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Russia's first launch in their "Soyuz Epoch" met with failure today. Photo Credit: NASA/Bill IngallsWithin just a few days after the space shuttle Atlantis conducted the last landing of the shuttle era, Russia made the comment that this was now the “Soyuz Epoch.” If that is the case – today’s loss of the Progress cargo freighter atop a Soyuz Rocket is slightly disconcerting. The vessel and all of its cargo was lost when the spacecraft apparently failed to separate from the rocket’s upper stage at about five minutes and 50 seconds into flight.Mission controllers in Russia informed the six-person Expedition 28 crew that Progress 44 was lost. Russia’s Mission Control, located in Korolev, Russia desperately tried to regain contact with the doomed spacecraft to no avail. Russia promised to try and figure out what had gone wrong.Progress 44 was launched to the International Space Station (ISS) at 9 a.m. EDT on a resupply run. The spacecraft carried approximately three tons of water, food, fuel, oxygen and other supplies to the orbiting laboratory. It was supposed to dock with the ISS on Friday morning.This is the first launch of a Soyuz since the end of the shuttle program last month, which saw space shuttle Atlantis successfully deliver some 9,000 pounds of supplies and equipment to the ISS. In the intervening period, Russia has touted the reliability of the Soyuz while making statements that it will dump the ISS into the Pacific by 2020. NASA did not immediately comment about its plans to include one of their astronauts, Dan Burbank, atop a similarly designed Soyuz Rocket next month on Sept. 21.An investigation will work to determine what caused the failure of the Soyuz upper stage to separate. This will undoubtedly mean that any crewed missions will be delayed until the investigation is completed and needed changes are implemented. NASA currently lacks the capacity to launch astronauts.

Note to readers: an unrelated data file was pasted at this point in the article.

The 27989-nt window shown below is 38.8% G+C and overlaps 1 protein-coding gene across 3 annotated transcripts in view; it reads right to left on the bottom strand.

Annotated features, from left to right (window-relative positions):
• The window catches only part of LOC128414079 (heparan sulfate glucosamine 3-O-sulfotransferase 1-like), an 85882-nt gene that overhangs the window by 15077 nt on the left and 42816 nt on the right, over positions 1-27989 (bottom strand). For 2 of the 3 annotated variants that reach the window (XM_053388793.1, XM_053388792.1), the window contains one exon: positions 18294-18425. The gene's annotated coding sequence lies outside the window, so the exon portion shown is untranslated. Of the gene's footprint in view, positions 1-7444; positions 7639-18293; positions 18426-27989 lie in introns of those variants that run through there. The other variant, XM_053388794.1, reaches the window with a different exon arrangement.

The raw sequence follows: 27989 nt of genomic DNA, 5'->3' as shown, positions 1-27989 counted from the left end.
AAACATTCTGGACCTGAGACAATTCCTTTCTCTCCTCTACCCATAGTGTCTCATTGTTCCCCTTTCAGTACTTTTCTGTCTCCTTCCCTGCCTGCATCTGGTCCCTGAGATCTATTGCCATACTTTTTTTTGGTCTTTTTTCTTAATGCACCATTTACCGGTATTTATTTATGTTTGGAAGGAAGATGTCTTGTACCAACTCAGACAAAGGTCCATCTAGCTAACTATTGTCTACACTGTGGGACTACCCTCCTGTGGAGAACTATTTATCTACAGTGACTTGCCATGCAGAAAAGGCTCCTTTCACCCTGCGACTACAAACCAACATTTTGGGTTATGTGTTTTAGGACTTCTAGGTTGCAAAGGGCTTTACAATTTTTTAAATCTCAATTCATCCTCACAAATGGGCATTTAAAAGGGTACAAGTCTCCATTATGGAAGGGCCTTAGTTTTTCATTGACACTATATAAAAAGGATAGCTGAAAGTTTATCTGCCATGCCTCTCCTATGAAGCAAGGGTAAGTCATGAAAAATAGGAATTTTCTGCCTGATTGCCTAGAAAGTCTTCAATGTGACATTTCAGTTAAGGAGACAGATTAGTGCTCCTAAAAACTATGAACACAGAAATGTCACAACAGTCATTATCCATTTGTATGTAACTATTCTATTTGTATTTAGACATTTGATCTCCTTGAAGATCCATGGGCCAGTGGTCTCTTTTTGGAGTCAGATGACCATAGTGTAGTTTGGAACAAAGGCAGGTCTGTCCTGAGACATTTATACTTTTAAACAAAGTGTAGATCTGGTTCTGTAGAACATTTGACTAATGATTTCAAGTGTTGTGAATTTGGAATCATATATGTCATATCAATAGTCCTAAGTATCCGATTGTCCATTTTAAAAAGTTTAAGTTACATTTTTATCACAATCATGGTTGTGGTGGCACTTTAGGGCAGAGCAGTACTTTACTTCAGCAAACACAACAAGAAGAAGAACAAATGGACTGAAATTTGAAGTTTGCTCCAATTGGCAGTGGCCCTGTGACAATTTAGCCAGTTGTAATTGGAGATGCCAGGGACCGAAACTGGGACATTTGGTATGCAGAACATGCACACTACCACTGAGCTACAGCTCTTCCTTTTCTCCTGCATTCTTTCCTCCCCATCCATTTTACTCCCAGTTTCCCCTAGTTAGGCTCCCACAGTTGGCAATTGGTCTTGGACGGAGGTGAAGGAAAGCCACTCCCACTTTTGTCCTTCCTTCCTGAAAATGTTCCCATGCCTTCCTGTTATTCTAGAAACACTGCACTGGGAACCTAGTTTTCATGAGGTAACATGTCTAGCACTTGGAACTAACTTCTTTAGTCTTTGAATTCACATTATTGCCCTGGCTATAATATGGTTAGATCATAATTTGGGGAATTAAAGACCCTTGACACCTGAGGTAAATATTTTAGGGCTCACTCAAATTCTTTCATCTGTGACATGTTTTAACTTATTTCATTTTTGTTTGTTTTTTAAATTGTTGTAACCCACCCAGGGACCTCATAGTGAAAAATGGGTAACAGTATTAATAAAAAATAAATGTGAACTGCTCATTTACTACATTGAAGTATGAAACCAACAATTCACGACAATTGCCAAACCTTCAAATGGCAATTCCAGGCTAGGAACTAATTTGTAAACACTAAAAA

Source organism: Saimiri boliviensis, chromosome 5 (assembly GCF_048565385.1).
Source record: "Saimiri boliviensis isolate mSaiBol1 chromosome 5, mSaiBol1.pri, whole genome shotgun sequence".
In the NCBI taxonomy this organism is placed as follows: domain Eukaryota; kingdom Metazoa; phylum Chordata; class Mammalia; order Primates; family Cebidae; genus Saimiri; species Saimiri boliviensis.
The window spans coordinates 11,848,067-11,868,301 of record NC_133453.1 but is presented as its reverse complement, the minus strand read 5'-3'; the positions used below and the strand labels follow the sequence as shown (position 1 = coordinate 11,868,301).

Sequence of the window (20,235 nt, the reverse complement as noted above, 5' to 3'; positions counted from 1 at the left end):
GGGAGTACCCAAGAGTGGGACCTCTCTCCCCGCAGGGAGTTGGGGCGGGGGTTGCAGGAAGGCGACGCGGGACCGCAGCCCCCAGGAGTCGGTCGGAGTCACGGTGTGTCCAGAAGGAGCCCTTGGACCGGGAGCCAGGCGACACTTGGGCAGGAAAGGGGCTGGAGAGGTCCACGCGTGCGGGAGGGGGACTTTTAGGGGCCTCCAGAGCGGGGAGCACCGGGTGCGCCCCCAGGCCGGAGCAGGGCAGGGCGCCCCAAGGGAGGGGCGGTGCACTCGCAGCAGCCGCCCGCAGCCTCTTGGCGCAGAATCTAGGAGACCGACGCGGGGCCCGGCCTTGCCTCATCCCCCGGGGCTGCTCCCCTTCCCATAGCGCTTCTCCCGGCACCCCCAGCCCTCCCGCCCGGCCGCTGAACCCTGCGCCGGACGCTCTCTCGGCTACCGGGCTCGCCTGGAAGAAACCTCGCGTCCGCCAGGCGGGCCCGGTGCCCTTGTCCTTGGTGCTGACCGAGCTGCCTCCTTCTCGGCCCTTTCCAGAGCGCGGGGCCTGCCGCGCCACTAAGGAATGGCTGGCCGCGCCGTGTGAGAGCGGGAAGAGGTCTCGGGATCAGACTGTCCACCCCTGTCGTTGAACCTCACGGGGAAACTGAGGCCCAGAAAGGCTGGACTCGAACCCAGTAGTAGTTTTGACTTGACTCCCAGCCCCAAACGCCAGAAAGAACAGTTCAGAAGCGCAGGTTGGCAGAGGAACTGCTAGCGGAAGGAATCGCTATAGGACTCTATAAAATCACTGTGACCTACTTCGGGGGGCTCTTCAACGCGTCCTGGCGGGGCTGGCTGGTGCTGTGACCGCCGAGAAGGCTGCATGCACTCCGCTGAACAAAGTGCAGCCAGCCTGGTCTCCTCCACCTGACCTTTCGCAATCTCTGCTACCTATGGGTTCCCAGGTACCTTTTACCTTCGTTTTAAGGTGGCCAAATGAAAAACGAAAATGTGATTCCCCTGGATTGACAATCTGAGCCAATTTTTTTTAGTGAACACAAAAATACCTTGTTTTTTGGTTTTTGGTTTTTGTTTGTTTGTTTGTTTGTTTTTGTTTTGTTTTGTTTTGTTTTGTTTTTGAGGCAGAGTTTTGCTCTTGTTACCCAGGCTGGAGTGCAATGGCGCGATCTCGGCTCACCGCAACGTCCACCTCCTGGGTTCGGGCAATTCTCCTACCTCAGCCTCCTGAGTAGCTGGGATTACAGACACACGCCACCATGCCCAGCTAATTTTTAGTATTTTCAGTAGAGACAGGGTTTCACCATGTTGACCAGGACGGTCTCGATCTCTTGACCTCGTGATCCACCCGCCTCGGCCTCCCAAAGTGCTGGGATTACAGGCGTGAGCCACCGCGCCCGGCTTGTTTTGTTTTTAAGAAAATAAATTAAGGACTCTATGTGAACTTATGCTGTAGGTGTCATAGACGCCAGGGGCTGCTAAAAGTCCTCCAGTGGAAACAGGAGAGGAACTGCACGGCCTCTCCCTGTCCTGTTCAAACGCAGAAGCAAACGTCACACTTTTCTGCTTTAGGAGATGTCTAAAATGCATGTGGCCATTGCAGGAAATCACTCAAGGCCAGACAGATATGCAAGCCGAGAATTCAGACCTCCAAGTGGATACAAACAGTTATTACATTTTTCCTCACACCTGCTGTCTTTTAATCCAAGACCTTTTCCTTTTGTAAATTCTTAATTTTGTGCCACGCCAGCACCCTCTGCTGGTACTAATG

Soyuz, Progress, NASA, ISS, Russia, os99
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